One of the most notable films that premiered at this summer’s Sundance Film Festival was Notes on Blindness. The film is about theologian John Hull who chronicled his degenerative blindness over the course of 16 years until he completely lost his sight in 1983. Released along with the film was Notes on Blindness: Into Darkness, an immersive VR experience created by Agat Films/Ex Nihilo and Audiogaming.
The VR project, funded by ARTE, allows viewers to experience the process of going blind alongside Hull as they relive memories and locations from Hull’s audio diary. The film uses sounds to generate visual cues that give the viewers the feeling that their senses are heightening as their eyes dim.
The project, which took two and a half years to develop for other platforms, has since won the Storyscapes Award at the Tribeca Film Festival and the Alternate Realities VR Award at Sheffield Doc/Fest. During a panel at MIPCOM, Arnaud Colinart, new media lead at Agat/Ex Nihilo, and Amaury La Burthe, CEO of Audiogaming, explained how the experience was developed and what aspects they borrowed from the gaming world.
“We started from the audio material and the story John wanted to tell,” said La Burthe. “We isolated several moments in the tapes…and tried to elaborate interactive situations.” La Burthe went on to describe the hardest element of the project, which was the loss of visuals. “We realized that by doing something that was only audio-based, we were losing a lot of people. We were losing the sighted audience.” This prompted them to create the visuals that can only be “seen” when sound is featured in the transcripts.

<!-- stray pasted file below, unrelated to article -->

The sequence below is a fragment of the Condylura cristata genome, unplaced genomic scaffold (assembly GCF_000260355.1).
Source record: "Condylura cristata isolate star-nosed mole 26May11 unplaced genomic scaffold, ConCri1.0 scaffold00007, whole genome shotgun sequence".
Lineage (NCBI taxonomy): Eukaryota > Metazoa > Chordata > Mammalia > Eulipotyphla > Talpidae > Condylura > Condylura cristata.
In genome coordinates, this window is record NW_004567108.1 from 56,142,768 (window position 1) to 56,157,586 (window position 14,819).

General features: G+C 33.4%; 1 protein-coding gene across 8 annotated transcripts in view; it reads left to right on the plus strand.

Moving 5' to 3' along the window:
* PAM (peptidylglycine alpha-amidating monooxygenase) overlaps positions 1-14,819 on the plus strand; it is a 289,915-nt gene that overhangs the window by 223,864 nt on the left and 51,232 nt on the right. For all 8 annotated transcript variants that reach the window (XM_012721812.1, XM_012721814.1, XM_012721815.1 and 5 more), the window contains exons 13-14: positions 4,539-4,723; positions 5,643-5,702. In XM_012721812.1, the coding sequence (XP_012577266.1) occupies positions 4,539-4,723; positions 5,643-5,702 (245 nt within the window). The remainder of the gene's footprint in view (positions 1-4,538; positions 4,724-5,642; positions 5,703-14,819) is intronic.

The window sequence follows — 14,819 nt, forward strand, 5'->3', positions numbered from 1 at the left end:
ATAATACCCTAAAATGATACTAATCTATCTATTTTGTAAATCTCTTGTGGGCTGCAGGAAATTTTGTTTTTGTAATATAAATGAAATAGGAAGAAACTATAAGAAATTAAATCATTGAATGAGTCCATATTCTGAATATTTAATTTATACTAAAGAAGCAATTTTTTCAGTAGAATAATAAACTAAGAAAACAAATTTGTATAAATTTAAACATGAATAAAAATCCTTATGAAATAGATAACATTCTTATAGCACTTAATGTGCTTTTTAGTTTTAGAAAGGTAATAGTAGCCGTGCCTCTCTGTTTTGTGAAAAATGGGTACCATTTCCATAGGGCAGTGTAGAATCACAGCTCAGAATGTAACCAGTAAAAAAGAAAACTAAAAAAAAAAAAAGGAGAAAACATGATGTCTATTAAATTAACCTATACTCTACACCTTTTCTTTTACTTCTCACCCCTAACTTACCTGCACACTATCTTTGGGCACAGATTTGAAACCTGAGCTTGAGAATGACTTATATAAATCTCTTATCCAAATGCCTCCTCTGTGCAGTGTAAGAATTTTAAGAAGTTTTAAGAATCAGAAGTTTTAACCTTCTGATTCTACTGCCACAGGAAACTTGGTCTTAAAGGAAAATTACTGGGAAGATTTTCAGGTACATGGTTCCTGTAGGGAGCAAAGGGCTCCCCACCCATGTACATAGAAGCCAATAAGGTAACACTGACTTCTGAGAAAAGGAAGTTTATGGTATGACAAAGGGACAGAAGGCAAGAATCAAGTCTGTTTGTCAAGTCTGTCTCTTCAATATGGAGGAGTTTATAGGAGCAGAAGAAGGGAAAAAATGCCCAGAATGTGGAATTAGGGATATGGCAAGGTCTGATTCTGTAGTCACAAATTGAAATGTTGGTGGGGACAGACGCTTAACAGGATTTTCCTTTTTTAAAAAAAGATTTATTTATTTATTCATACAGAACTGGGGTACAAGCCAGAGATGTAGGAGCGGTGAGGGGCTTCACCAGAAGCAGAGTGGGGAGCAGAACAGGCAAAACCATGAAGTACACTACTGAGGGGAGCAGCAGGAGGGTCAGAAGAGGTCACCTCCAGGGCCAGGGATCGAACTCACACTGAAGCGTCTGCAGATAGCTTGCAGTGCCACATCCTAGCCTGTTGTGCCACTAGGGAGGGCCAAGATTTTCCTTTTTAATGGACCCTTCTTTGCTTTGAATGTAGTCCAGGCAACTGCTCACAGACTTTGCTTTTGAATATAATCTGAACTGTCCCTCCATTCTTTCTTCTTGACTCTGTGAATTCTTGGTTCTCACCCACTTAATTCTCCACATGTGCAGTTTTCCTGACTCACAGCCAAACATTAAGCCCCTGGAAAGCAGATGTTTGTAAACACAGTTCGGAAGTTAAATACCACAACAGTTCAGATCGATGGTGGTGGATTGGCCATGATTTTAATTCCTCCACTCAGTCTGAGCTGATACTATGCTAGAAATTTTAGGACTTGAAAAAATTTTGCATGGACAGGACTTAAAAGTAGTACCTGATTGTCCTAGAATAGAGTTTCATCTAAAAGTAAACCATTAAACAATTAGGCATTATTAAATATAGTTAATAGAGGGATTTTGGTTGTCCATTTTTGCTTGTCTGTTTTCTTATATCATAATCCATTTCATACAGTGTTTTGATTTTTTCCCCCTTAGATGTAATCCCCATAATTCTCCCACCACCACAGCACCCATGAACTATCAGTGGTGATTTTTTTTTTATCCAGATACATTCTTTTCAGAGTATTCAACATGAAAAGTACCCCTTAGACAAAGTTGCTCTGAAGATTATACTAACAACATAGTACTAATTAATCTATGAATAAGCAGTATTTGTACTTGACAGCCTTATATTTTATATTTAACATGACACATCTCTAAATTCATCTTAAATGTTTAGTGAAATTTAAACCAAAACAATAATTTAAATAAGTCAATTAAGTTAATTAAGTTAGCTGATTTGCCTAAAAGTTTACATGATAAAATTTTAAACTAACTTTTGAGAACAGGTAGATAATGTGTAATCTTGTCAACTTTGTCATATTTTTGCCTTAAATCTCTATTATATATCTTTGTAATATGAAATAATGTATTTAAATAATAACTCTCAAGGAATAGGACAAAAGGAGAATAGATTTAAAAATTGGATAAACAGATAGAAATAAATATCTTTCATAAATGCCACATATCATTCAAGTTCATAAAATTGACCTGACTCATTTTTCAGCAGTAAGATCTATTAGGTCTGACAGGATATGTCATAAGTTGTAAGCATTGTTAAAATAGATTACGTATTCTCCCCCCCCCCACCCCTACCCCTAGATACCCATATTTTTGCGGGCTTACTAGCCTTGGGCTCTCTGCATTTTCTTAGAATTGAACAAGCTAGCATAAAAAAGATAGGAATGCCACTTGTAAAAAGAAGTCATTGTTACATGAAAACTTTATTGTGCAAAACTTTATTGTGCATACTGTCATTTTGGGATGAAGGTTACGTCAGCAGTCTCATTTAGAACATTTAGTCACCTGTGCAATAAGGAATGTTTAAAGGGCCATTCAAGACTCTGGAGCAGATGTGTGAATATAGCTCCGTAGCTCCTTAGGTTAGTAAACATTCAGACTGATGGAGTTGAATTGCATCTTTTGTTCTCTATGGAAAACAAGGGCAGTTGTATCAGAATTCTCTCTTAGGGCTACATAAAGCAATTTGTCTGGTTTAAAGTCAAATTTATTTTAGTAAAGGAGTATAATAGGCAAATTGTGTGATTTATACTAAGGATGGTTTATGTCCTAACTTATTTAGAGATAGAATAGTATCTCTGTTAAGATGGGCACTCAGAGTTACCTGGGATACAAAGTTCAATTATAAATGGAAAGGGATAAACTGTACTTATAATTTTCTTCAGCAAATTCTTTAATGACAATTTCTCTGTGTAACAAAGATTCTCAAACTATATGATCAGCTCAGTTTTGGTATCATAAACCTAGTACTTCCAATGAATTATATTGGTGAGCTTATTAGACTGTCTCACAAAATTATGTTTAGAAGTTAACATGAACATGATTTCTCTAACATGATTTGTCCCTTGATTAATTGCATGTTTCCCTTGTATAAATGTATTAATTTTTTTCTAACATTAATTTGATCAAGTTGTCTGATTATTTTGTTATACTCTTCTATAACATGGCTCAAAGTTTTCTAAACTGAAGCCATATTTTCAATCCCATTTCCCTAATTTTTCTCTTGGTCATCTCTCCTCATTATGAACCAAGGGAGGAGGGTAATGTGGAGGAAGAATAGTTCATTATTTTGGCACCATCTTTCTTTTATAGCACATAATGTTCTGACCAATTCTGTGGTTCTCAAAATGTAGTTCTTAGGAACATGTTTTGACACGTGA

The gaming aspect of the experience comes in in the form of a gaming principle called Flow Theory. The theory basically states that a game can’t be too simple, making it boring, or too complex, which can induce anxiety in some users. This helped take care of the fact that, in a VR experience, timing is all determined by the user. While some prefer to rush through an experience, others idle through it, making the narrative difficult to control. “Depending on how much you look around, the story’s going to be slower,” said La Burthe. “If you look around a low, we’re going to trigger a few additional things.”
For Colinart and La Burthe, the project was a compelling lesson in empathy and compassion not only for themselves but for others as well. The Notes on Blindness VR experience is available on the Samsung Gear, and on iOS and Android for mobile or Cardboard. You can also check out a short film, Radio H., based on John Hull’s daughter, Imogen Hull, and her own audio diary that she created as a child:
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